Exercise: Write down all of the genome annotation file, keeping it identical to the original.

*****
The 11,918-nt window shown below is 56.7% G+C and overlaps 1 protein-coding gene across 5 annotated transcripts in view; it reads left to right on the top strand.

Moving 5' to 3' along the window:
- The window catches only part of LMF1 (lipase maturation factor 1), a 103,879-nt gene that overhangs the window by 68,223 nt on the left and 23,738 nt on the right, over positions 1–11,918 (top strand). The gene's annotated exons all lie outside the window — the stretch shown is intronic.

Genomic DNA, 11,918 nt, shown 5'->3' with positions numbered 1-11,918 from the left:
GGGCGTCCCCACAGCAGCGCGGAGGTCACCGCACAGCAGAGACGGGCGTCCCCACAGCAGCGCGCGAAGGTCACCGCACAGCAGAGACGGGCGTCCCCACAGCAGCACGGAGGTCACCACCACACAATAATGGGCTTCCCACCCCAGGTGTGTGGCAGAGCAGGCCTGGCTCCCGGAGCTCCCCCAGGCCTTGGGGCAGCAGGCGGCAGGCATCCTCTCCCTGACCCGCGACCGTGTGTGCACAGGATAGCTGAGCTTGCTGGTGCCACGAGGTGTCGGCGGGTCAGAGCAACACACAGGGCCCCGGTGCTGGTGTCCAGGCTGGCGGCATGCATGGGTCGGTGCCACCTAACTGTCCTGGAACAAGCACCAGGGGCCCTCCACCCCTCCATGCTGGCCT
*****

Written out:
The 11,918-nt window shown below is 56.7% G+C and overlaps 1 protein-coding gene across 5 annotated transcripts in view; it reads left to right on the top strand.

Moving 5' to 3' along the window:
- The window catches only part of LMF1 (lipase maturation factor 1), a 103,879-nt gene that overhangs the window by 68,223 nt on the left and 23,738 nt on the right, over positions 1–11,918 (top strand). The gene's annotated exons all lie outside the window — the stretch shown is intronic.

Genomic DNA, 11,918 nt, shown 5'->3' with positions numbered 1-11,918 from the left:
GGGCGTCCCCACAGCAGCGCGGAGGTCACCGCACAGCAGAGACGGGCGTCCCCACAGCAGCGCGCGAAGGTCACCGCACAGCAGAGACGGGCGTCCCCACAGCAGCACGGAGGTCACCACCACACAATAATGGGCTTCCCACCCCAGGTGTGTGGCAGAGCAGGCCTGGCTCCCGGAGCTCCCCCAGGCCTTGGGGCAGCAGGCGGCAGGCATCCTCTCCCTGACCCGCGACCGTGTGTGCACAGGATAGCTGAGCTTGCTGGTGCCACGAGGTGTCGGCGGGTCAGAGCAACACACAGGGCCCCGGTGCTGGTGTCCAGGCTGGCGGCATGCATGGGTCGGTGCCACCTAACTGTCCTGGAACAAGCACCAGGGGCCCTCCACCCCTCCATGCTGGCCT